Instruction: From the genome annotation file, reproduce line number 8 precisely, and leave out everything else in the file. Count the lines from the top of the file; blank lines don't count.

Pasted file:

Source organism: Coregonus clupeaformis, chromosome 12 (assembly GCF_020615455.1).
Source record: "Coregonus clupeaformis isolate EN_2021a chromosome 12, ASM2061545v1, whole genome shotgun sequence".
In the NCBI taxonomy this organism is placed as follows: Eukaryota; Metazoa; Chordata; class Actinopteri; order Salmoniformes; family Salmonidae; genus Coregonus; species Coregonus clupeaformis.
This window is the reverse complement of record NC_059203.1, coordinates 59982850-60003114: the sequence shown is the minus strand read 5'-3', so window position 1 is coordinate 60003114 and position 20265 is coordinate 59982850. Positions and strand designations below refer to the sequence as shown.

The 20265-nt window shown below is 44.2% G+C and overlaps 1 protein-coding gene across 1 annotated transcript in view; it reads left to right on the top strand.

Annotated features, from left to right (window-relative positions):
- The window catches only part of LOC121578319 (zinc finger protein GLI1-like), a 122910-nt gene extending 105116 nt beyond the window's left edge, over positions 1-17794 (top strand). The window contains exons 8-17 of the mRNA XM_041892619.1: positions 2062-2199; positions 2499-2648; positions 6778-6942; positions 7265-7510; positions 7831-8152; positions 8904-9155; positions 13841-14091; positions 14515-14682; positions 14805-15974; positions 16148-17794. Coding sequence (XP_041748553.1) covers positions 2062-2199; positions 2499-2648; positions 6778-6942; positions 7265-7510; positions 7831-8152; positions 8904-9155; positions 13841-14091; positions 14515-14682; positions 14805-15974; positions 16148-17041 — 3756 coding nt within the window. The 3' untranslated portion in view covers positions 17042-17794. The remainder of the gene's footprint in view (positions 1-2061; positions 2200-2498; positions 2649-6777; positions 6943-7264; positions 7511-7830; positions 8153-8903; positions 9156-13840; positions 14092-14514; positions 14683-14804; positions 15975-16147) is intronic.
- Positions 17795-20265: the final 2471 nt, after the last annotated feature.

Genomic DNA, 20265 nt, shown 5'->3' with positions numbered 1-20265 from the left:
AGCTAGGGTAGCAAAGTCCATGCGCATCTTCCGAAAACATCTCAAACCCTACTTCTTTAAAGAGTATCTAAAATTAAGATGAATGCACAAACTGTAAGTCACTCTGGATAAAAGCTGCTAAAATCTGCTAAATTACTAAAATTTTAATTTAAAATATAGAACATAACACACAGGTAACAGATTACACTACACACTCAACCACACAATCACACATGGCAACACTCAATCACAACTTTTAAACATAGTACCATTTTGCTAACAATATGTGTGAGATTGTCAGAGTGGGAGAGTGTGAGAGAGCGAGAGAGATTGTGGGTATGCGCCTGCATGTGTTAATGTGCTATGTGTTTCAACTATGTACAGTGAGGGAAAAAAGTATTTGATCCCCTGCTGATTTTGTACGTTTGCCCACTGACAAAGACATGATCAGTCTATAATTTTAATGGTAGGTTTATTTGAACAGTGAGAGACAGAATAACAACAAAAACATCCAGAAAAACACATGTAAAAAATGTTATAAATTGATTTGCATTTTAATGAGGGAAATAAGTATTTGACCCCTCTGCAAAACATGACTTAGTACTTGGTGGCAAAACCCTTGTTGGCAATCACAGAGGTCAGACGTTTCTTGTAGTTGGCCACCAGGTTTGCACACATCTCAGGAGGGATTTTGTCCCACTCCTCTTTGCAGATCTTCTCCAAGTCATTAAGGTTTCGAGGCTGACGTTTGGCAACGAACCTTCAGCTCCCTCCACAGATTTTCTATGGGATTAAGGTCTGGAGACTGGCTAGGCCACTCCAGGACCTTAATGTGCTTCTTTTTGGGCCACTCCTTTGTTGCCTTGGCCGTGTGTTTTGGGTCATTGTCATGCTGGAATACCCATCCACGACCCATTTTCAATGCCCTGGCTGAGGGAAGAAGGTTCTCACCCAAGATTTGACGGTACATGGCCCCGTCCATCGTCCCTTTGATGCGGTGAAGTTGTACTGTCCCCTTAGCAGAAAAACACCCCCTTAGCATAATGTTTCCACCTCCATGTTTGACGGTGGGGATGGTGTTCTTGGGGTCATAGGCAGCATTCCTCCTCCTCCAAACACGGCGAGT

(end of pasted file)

- Positions 17795-20265: the final 2471 nt, after the last annotated feature.